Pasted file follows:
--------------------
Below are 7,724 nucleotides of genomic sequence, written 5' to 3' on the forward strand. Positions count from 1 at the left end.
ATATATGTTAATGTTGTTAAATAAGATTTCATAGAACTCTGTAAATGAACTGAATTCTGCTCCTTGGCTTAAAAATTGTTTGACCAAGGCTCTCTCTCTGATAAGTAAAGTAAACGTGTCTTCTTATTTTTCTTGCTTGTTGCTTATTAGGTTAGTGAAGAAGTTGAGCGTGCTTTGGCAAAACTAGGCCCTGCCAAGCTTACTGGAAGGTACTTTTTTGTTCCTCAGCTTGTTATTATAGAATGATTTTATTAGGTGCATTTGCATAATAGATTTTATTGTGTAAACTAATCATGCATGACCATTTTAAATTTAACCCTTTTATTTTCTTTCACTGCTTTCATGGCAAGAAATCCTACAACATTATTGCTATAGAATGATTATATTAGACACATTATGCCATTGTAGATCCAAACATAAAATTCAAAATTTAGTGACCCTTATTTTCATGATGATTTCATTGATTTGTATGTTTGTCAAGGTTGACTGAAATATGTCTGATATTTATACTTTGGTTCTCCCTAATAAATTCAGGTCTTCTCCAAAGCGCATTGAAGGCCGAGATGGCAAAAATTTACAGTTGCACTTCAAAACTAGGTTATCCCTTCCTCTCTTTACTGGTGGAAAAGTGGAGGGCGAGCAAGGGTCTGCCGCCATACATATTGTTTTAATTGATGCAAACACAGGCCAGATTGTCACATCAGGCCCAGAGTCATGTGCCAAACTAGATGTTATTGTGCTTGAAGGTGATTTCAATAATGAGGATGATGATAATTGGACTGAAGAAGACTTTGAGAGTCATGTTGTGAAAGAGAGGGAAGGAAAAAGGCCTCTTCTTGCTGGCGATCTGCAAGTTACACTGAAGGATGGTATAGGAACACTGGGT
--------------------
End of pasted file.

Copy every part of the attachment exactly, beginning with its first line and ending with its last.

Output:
Below are 7,724 nucleotides of genomic sequence, written 5' to 3' on the forward strand. Positions count from 1 at the left end.
ATATATGTTAATGTTGTTAAATAAGATTTCATAGAACTCTGTAAATGAACTGAATTCTGCTCCTTGGCTTAAAAATTGTTTGACCAAGGCTCTCTCTCTGATAAGTAAAGTAAACGTGTCTTCTTATTTTTCTTGCTTGTTGCTTATTAGGTTAGTGAAGAAGTTGAGCGTGCTTTGGCAAAACTAGGCCCTGCCAAGCTTACTGGAAGGTACTTTTTTGTTCCTCAGCTTGTTATTATAGAATGATTTTATTAGGTGCATTTGCATAATAGATTTTATTGTGTAAACTAATCATGCATGACCATTTTAAATTTAACCCTTTTATTTTCTTTCACTGCTTTCATGGCAAGAAATCCTACAACATTATTGCTATAGAATGATTATATTAGACACATTATGCCATTGTAGATCCAAACATAAAATTCAAAATTTAGTGACCCTTATTTTCATGATGATTTCATTGATTTGTATGTTTGTCAAGGTTGACTGAAATATGTCTGATATTTATACTTTGGTTCTCCCTAATAAATTCAGGTCTTCTCCAAAGCGCATTGAAGGCCGAGATGGCAAAAATTTACAGTTGCACTTCAAAACTAGGTTATCCCTTCCTCTCTTTACTGGTGGAAAAGTGGAGGGCGAGCAAGGGTCTGCCGCCATACATATTGTTTTAATTGATGCAAACACAGGCCAGATTGTCACATCAGGCCCAGAGTCATGTGCCAAACTAGATGTTATTGTGCTTGAAGGTGATTTCAATAATGAGGATGATGATAATTGGACTGAAGAAGACTTTGAGAGTCATGTTGTGAAAGAGAGGGAAGGAAAAAGGCCTCTTCTTGCTGGCGATCTGCAAGTTACACTGAAGGATGGTATAGGAACACTGGGT